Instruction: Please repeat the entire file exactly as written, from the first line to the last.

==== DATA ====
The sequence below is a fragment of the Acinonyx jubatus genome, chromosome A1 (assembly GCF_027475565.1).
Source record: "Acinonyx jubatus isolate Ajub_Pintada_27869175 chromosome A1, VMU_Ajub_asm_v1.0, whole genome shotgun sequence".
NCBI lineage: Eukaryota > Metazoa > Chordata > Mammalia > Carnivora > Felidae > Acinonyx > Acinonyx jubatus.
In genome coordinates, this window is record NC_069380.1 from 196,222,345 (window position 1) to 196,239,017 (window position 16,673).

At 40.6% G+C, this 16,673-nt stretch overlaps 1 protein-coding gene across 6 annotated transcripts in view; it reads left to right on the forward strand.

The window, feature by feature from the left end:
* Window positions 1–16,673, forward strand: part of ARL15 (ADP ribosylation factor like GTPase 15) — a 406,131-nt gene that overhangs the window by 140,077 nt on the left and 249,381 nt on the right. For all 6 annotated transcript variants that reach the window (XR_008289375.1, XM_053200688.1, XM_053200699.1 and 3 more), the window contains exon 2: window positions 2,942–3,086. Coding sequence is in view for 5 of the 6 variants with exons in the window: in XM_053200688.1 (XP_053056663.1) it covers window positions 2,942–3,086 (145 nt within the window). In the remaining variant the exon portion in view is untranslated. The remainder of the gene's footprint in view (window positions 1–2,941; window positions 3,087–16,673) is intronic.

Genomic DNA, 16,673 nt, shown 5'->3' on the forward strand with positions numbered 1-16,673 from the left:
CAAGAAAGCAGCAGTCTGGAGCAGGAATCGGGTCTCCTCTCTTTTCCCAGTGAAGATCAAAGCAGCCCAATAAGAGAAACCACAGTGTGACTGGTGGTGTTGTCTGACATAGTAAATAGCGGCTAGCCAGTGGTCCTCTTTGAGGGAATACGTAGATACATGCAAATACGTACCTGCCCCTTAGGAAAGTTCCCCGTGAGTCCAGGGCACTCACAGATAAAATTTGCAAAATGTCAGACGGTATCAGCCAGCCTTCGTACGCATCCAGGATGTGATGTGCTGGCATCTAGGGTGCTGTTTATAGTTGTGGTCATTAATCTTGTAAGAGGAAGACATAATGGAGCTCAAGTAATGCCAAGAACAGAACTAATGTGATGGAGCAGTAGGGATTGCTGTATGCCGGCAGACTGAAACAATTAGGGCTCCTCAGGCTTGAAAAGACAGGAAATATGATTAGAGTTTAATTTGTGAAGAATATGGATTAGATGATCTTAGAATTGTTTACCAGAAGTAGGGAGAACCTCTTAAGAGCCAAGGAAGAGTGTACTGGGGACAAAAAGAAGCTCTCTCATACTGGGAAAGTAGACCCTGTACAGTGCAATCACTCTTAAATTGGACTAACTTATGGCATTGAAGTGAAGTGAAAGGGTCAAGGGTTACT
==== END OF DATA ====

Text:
The sequence below is a fragment of the Acinonyx jubatus genome, chromosome A1 (assembly GCF_027475565.1).
Source record: "Acinonyx jubatus isolate Ajub_Pintada_27869175 chromosome A1, VMU_Ajub_asm_v1.0, whole genome shotgun sequence".
NCBI lineage: Eukaryota > Metazoa > Chordata > Mammalia > Carnivora > Felidae > Acinonyx > Acinonyx jubatus.
In genome coordinates, this window is record NC_069380.1 from 196,222,345 (window position 1) to 196,239,017 (window position 16,673).

At 40.6% G+C, this 16,673-nt stretch overlaps 1 protein-coding gene across 6 annotated transcripts in view; it reads left to right on the forward strand.

The window, feature by feature from the left end:
* Window positions 1–16,673, forward strand: part of ARL15 (ADP ribosylation factor like GTPase 15) — a 406,131-nt gene that overhangs the window by 140,077 nt on the left and 249,381 nt on the right. For all 6 annotated transcript variants that reach the window (XR_008289375.1, XM_053200688.1, XM_053200699.1 and 3 more), the window contains exon 2: window positions 2,942–3,086. Coding sequence is in view for 5 of the 6 variants with exons in the window: in XM_053200688.1 (XP_053056663.1) it covers window positions 2,942–3,086 (145 nt within the window). In the remaining variant the exon portion in view is untranslated. The remainder of the gene's footprint in view (window positions 1–2,941; window positions 3,087–16,673) is intronic.

Genomic DNA, 16,673 nt, shown 5'->3' on the forward strand with positions numbered 1-16,673 from the left:
CAAGAAAGCAGCAGTCTGGAGCAGGAATCGGGTCTCCTCTCTTTTCCCAGTGAAGATCAAAGCAGCCCAATAAGAGAAACCACAGTGTGACTGGTGGTGTTGTCTGACATAGTAAATAGCGGCTAGCCAGTGGTCCTCTTTGAGGGAATACGTAGATACATGCAAATACGTACCTGCCCCTTAGGAAAGTTCCCCGTGAGTCCAGGGCACTCACAGATAAAATTTGCAAAATGTCAGACGGTATCAGCCAGCCTTCGTACGCATCCAGGATGTGATGTGCTGGCATCTAGGGTGCTGTTTATAGTTGTGGTCATTAATCTTGTAAGAGGAAGACATAATGGAGCTCAAGTAATGCCAAGAACAGAACTAATGTGATGGAGCAGTAGGGATTGCTGTATGCCGGCAGACTGAAACAATTAGGGCTCCTCAGGCTTGAAAAGACAGGAAATATGATTAGAGTTTAATTTGTGAAGAATATGGATTAGATGATCTTAGAATTGTTTACCAGAAGTAGGGAGAACCTCTTAAGAGCCAAGGAAGAGTGTACTGGGGACAAAAAGAAGCTCTCTCATACTGGGAAAGTAGACCCTGTACAGTGCAATCACTCTTAAATTGGACTAACTTATGGCATTGAAGTGAAGTGAAAGGGTCAAGGGTTACT